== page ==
Birds at Carymoor
A report from Carymoor bird surveyor, Nick Smith
Published: 31st Jan 2022
The report below is by Nick Smith, our Carymoor bird surveyor:
'I have been carrying out regular walks through the Carymoor site (both the more recent area of landfill managed by Viridor, and the area managed by Carymoor on behalf of Viridor) as well as the adjacent Carymarsh Reserve, since October 2018. In that time I’ve recorded 102 species of bird and have a good feel for the seasonal rhythm of both resident and visitor species. Of this number, approximately 38 species regularly breed across the 3 sites.
There are about 12 summer visitors e.g. Chiffchaff, Blackcap, Whitethroat and Reed Warblers and 15 winter visitors e.g. Redwing and Fieldfare, plus migrants that also pass through e.g. Wheatear and Whinchat.
The start of the year sees good numbers of finches (mainly Linnets and Chaffinches, with a few Reed Buntings) feeding on the specially sown winter crop on the Carymarsh Reserve. There are also good numbers of Redwing which roost on site, but far fewer Fieldfare which generally only fly over.
Spring brings the prospect of a few migrants dropping in, and over the years, I’ve recorded species such as Little-ringed Plover, Yellow Wagtail and Tree Pipit. During this lovely time of the year, bird song increases, and some of the most numerous species which breed across the area are Wren, Robin and Blackbird, the latter’s beautiful song matched by that of a few Song Thrush.
As we get to April and May, the migrant warblers arrive from Africa and there are good numbers of Chiffchaff, Reed Warblers, Common Whitethroat and Blackcaps.
Carymoor has recently received funding to increase the amount of suitable habitat for Nightingales, so we’re hoping that the planting of Blackthorn will create suitable conditions for this very special, but endangered species.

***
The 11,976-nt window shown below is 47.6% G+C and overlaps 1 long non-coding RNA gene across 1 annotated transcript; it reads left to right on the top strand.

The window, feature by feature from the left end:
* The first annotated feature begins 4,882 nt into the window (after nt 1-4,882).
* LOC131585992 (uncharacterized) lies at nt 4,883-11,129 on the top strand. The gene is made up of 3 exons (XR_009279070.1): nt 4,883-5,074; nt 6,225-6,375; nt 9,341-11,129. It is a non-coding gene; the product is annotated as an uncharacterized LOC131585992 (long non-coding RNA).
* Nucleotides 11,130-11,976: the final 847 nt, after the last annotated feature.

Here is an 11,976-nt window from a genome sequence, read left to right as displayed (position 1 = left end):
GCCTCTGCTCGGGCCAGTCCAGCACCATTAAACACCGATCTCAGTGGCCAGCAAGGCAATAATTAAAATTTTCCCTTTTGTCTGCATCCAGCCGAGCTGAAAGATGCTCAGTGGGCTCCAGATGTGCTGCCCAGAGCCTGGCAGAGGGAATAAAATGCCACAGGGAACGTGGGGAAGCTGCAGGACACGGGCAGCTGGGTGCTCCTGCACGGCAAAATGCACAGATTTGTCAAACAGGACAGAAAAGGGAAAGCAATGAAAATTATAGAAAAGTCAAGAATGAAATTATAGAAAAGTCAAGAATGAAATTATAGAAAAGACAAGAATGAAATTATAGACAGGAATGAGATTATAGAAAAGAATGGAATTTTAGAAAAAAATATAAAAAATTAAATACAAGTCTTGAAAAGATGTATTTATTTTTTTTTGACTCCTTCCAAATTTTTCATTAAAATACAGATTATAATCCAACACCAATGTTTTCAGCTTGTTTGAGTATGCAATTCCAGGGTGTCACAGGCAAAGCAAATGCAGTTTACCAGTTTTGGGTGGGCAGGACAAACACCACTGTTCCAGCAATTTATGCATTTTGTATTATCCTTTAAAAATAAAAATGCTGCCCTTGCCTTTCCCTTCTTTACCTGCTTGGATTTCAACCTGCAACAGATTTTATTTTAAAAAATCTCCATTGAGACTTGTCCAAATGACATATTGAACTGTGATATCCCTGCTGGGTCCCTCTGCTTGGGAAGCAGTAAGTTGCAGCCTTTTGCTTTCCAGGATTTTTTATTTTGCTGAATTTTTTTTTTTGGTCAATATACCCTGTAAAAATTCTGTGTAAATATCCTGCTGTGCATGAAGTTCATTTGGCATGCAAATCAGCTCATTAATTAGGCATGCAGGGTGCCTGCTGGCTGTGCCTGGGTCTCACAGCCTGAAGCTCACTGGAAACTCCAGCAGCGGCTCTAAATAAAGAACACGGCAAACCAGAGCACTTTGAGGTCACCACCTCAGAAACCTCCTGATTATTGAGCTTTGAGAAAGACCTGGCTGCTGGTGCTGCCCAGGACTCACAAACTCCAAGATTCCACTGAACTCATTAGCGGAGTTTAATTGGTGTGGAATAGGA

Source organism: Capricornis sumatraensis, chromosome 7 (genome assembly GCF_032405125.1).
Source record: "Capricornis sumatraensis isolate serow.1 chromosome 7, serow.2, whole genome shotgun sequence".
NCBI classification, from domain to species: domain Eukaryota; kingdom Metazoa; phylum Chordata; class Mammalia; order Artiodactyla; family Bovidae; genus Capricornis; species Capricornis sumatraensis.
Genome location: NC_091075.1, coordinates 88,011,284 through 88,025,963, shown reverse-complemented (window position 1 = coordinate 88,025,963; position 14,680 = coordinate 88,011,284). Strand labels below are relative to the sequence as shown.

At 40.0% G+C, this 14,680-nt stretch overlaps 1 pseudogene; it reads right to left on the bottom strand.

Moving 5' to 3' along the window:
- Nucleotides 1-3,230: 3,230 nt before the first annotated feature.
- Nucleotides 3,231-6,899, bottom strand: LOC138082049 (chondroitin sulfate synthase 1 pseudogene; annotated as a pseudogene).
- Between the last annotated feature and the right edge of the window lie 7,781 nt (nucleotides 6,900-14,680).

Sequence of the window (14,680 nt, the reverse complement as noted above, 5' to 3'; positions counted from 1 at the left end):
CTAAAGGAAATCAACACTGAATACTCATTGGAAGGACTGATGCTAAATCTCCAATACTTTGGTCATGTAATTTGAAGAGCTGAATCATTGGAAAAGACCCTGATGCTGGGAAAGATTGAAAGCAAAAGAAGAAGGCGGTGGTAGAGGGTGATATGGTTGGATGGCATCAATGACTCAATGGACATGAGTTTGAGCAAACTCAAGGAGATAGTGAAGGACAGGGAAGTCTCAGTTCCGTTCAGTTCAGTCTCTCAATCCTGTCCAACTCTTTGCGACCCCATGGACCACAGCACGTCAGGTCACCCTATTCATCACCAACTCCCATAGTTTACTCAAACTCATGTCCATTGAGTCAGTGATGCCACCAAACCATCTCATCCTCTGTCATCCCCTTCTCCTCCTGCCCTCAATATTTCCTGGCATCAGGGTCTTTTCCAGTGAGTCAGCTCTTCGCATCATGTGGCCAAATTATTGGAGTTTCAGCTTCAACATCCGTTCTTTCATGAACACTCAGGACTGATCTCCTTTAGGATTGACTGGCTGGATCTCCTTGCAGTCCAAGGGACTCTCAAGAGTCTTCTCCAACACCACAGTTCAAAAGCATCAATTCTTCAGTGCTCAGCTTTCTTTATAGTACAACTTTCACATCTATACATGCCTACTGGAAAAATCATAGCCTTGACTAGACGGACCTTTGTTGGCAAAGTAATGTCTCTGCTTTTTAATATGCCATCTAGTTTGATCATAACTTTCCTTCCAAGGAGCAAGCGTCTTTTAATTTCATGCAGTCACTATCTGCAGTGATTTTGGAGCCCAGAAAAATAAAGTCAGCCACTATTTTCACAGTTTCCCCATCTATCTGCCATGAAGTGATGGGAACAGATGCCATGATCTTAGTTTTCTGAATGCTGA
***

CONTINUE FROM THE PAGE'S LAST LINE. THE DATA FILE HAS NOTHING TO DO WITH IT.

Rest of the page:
As we move into Autumn, different species are recorded such as fly-over Siskins and Redpolls, and species such as Wood pigeons are seen in much higher numbers, as they make their way south to spend the winter on the continent.
There are also high numbers of young birds, and it is at this time that there are good numbers of House Sparrows, Goldfinch and Long-tailed Tits.
Between mid-August through to mid-October, the numbers of Swallows, House Martins and Sand Martins are at their highest and they are often harried by a Hobby or two, which are a match for these hirundines in terms of aerial agility.
Early signs of winter approaching are signalled by increasing duck numbers, predominantly Mallard, but joined by some Teal and Gadwall, and in a few cases, Tufted Duck, Wigeon or Shoveler, and also other species such as Snipe, Meadow Pipits, and a few Stonechats.
The whole area has great potential if existing habitats (reedbeds and pools, dense scrub and unimproved grassland can be protected and managed sensitively. For example, not flailing hedges increases the valuable berry crop for the winter thrushes and leaves branches undamaged on which the rare Brown Hairstreak butterfly can lay its eggs.
In addition to birds, there is a wealth of other wildlife that I encounter on my walks. I often see Roe Deer and Foxes, and there is a Badger set in the area (although I’ve yet to see one, as I don’t visit in the dark!)
There are also interesting plants, notably, the lovely colony of Bee and Pyramidal orchids just above the Carymoor Centre by the mump.'
Nick’s full bird report for 2021 is available on request.